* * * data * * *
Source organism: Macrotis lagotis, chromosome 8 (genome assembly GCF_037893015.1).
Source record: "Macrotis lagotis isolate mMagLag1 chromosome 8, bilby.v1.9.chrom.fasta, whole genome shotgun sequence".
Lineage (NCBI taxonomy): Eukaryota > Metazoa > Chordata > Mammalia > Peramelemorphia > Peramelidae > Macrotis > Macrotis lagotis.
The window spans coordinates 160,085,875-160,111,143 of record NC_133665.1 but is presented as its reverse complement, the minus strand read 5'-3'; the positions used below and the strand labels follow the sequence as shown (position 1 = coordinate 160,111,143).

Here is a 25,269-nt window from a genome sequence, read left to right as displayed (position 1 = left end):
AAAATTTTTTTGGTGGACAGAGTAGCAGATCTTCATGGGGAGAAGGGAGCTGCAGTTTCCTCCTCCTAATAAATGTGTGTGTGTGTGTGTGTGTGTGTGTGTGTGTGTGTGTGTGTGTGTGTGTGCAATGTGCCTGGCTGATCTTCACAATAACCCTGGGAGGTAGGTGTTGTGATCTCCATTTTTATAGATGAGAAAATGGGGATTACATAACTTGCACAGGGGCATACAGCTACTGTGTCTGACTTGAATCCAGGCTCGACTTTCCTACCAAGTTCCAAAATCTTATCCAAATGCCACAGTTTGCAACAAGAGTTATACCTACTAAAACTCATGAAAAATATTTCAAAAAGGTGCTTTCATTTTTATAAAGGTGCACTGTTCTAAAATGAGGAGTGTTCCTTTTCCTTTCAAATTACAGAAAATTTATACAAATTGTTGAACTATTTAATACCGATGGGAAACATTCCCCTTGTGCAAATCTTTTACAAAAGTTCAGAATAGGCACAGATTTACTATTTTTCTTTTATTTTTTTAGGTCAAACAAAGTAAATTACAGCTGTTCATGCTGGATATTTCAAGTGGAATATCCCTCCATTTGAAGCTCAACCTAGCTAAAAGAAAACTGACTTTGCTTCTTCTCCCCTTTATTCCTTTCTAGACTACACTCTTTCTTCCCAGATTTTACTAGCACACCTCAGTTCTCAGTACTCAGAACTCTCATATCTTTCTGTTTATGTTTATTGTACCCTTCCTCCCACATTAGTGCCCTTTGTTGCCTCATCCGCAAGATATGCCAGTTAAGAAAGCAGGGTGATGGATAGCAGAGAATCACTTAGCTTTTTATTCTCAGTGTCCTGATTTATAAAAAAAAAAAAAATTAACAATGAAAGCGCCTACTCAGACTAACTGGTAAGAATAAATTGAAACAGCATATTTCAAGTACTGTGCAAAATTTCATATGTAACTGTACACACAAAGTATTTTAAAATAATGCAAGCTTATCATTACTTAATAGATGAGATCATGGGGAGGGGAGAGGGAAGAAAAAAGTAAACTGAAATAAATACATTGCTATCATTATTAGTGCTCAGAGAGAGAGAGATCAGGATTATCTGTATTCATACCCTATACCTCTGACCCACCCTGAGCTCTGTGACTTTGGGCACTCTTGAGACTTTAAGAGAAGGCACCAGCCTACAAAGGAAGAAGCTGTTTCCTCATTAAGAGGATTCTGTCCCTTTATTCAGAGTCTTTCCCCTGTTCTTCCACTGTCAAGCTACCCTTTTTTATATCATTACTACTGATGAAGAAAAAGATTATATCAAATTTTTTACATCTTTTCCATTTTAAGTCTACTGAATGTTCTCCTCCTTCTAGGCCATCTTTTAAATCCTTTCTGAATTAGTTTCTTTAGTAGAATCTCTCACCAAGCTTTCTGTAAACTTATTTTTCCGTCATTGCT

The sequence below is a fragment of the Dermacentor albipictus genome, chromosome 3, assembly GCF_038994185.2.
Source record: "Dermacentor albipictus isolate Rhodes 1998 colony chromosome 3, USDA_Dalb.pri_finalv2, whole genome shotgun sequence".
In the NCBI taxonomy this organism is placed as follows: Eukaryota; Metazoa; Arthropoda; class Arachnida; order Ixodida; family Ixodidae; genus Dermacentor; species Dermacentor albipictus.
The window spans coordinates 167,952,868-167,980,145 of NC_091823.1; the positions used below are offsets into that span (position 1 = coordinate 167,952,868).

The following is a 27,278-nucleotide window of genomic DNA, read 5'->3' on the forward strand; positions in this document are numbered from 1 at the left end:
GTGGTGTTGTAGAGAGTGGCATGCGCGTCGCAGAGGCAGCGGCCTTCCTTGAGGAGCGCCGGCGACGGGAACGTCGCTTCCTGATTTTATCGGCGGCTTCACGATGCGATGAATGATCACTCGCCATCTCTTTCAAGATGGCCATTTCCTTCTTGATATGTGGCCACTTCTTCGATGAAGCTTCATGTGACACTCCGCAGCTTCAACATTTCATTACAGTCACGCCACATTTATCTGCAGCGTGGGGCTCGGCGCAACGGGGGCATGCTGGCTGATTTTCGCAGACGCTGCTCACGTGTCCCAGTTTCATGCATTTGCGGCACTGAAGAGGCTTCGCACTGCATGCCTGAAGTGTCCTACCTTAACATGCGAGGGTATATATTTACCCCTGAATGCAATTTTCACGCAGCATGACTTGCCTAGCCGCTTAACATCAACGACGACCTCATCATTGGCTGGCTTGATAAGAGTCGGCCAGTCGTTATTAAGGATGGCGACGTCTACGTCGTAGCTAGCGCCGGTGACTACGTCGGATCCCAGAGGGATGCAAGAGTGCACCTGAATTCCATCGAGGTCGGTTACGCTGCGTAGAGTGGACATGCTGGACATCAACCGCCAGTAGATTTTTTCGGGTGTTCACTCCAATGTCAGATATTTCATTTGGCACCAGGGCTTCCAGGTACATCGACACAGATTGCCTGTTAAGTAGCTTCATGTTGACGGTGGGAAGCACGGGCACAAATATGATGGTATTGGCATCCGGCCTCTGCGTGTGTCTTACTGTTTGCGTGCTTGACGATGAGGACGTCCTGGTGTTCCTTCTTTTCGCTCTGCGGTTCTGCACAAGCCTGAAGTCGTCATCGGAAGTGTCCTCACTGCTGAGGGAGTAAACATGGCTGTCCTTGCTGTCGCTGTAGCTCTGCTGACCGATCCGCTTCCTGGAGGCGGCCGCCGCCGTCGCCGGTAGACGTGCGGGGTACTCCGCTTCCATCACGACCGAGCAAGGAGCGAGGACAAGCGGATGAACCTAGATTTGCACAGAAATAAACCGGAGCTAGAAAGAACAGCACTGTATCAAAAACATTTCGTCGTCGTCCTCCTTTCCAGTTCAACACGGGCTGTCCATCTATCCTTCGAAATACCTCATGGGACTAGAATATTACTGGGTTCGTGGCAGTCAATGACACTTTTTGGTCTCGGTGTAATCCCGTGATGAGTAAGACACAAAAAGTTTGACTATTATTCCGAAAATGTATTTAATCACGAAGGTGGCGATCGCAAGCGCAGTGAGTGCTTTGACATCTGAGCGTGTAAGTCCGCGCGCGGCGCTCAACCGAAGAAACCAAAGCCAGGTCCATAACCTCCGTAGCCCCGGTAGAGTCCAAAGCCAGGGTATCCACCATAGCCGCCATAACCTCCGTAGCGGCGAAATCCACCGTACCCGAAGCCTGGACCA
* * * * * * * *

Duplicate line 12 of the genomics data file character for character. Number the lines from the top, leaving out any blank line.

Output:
GTGGTGTTGTAGAGAGTGGCATGCGCGTCGCAGAGGCAGCGGCCTTCCTTGAGGAGCGCCGGCGACGGGAACGTCGCTTCCTGATTTTATCGGCGGCTTCACGATGCGATGAATGATCACTCGCCATCTCTTTCAAGATGGCCATTTCCTTCTTGATATGTGGCCACTTCTTCGATGAAGCTTCATGTGACACTCCGCAGCTTCAACATTTCATTACAGTCACGCCACATTTATCTGCAGCGTGGGGCTCGGCGCAACGGGGGCATGCTGGCTGATTTTCGCAGACGCTGCTCACGTGTCCCAGTTTCATGCATTTGCGGCACTGAAGAGGCTTCGCACTGCATGCCTGAAGTGTCCTACCTTAACATGCGAGGGTATATATTTACCCCTGAATGCAATTTTCACGCAGCATGACTTGCCTAGCCGCTTAACATCAACGACGACCTCATCATTGGCTGGCTTGATAAGAGTCGGCCAGTCGTTATTAAGGATGGCGACGTCTACGTCGTAGCTAGCGCCGGTGACTACGTCGGATCCCAGAGGGATGCAAGAGTGCACCTGAATTCCATCGAGGTCGGTTACGCTGCGTAGAGTGGACATGCTGGACATCAACCGCCAGTAGATTTTTTCGGGTGTTCACTCCAATGTCAGATATTTCATTTGGCACCAGGGCTTCCAGGTACATCGACACAGATTGCCTGTTAAGTAGCTTCATGTTGACGGTGGGAAGCACGGGCACAAATATGATGGTATTGGCATCCGGCCTCTGCGTGTGTCTTACTGTTTGCGTGCTTGACGATGAGGACGTCCTGGTGTTCCTTCTTTTCGCTCTGCGGTTCTGCACAAGCCTGAAGTCGTCATCGGAAGTGTCCTCACTGCTGAGGGAGTAAACATGGCTGTCCTTGCTGTCGCTGTAGCTCTGCTGACCGATCCGCTTCCTGGAGGCGGCCGCCGCCGTCGCCGGTAGACGTGCGGGGTACTCCGCTTCCATCACGACCGAGCAAGGAGCGAGGACAAGCGGATGAACCTAGATTTGCACAGAAATAAACCGGAGCTAGAAAGAACAGCACTGTATCAAAAACATTTCGTCGTCGTCCTCCTTTCCAGTTCAACACGGGCTGTCCATCTATCCTTCGAAATACCTCATGGGACTAGAATATTACTGGGTTCGTGGCAGTCAATGACACTTTTTGGTCTCGGTGTAATCCCGTGATGAGTAAGACACAAAAAGTTTGACTATTATTCCGAAAATGTATTTAATCACGAAGGTGGCGATCGCAAGCGCAGTGAGTGCTTTGACATCTGAGCGTGTAAGTCCGCGCGCGGCGCTCAACCGAAGAAACCAAAGCCAGGTCCATAACCTCCGTAGCCCCGGTAGAGTCCAAAGCCAGGGTATCCACCATAGCCGCCATAACCTCCGTAGCGGCGAAATCCACCGTACCCGAAGCCTGGACCA